Among the key substantive responsibilities of the Task Force is to establish timelines for responding to petitions which seek WROs.  These timelines will be communicated to the relevant congressional committees, and to the public.  (Section 742.)  The Task Force is also charged with issuing to the appropriate congressional committees (but not necessarily to the public) a biannual enforcement report, to include a summary of DHS/CBP activity with respect to 19 U.S.C. § 1307, and statistics on how many goods are actually denied entry pursuant to WROs. 

The Task Force will generate an enforcement plan for helping CBP to target the goods identified in the Bureau of International Labor Affairs reports: “Findings on the Worst Forms of Child Labor” and “List of Goods Produced by Child Labor or Forced Labor”.  (Section 743.)  These reports from the Department of Labor contain the best understanding of the U.S. government of which goods and jurisdictions are actually being produced by forced labor.  Recent WROs have already begun to target goods identified in these reports (for example, tobacco from Malawi and gold from the Democratic Republic of the Congo), and one responsibility of the Task Force will be to ensure that enforcement activity continues to zero in on these known areas of risk.

Finally, the Task Force is required to develop a specific forced labor enforcement plan vis-à-vis Mexico, and to report to the USMCA Interagency Labor Committee (created by the implementing legislation for other labor enforcement purposes) regarding any WROs and 19 U.S.C. § 1307 enforcement which may be necessary with respect to Mexico.  (Section 744.)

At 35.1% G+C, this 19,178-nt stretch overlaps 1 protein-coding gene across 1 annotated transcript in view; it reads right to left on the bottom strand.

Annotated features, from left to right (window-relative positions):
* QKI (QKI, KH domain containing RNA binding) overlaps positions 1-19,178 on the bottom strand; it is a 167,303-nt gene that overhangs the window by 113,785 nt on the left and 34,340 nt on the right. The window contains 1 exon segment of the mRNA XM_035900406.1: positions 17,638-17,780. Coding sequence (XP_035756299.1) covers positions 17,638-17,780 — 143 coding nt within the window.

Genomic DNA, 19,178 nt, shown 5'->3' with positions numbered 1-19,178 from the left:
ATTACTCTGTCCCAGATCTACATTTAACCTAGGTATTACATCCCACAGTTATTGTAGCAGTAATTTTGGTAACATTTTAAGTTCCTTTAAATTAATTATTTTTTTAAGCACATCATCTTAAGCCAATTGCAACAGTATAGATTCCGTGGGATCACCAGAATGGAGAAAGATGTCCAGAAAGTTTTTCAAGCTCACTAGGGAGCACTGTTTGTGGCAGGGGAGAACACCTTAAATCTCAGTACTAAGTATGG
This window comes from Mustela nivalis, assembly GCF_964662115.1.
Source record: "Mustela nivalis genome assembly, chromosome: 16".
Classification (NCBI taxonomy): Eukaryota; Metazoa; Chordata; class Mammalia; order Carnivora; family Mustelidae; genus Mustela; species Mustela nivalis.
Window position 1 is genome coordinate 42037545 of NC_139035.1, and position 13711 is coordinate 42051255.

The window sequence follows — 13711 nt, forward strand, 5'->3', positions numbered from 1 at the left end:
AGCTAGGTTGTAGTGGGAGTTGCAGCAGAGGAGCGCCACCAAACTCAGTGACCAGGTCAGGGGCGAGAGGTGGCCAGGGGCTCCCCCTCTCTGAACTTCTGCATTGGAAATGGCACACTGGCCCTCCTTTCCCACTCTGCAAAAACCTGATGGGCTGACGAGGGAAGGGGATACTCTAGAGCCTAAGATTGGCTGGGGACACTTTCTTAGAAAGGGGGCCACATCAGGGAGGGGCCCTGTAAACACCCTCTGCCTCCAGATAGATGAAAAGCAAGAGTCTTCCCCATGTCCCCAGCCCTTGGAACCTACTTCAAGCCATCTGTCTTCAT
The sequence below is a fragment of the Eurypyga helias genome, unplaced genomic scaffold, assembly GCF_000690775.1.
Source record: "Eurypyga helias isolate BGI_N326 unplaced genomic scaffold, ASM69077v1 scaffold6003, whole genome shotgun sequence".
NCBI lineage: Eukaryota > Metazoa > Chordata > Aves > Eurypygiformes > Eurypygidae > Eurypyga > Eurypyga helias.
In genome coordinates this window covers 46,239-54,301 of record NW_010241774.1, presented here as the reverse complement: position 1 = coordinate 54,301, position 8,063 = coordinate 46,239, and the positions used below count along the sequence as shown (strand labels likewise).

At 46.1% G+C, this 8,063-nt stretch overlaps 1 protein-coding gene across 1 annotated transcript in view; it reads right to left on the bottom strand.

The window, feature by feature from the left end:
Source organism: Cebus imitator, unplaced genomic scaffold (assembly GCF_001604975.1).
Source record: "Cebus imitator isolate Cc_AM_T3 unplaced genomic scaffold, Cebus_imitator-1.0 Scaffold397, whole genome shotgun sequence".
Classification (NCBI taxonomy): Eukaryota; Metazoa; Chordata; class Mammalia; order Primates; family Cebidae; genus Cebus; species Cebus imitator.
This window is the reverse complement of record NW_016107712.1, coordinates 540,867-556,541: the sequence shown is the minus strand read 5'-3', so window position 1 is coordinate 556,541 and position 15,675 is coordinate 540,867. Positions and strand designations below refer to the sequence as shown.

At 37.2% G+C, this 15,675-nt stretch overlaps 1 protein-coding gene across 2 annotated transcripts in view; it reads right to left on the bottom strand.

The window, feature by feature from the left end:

Bottom Line

These developments are noteworthy for all companies which import (or rely on imports) into the United States—particularly those companies whose supply chains incorporate goods from jurisdictions identified by ILAB as at risk of forced labor, including goods and commodities originating in Xinjiang, China. 

We are assisting many companies in preparing for this enforcement activity.  If you have questions about your company’s potential exposure, and what steps should be taken to mitigate this risk, please let us know.  We are happy to assist.


John Foote advises companies on policy, compliance and enforcement issues, with a particular emphasis on international trade. John’s international trade practice is focused on helping companies navigate the evolving global trade landscape. He provides counsel on US trade policy and priorities, helping companies respond strategically to US trade enforcement actions (such as under Section 301 of the Trade Act of 1974, Section 232 of the Trade Expansion Act of 1962, and the Enforce and Protect Act), and advises on existing, new and renegotiated trade agreements (such as the USMCA). John has particular experience on issues at the intersection of trade and labor, including the U.S. ban on imported goods made with forced labor (19 U.S.C. § 1307), and the Rapid Response Labor Mechanism in the USMCA.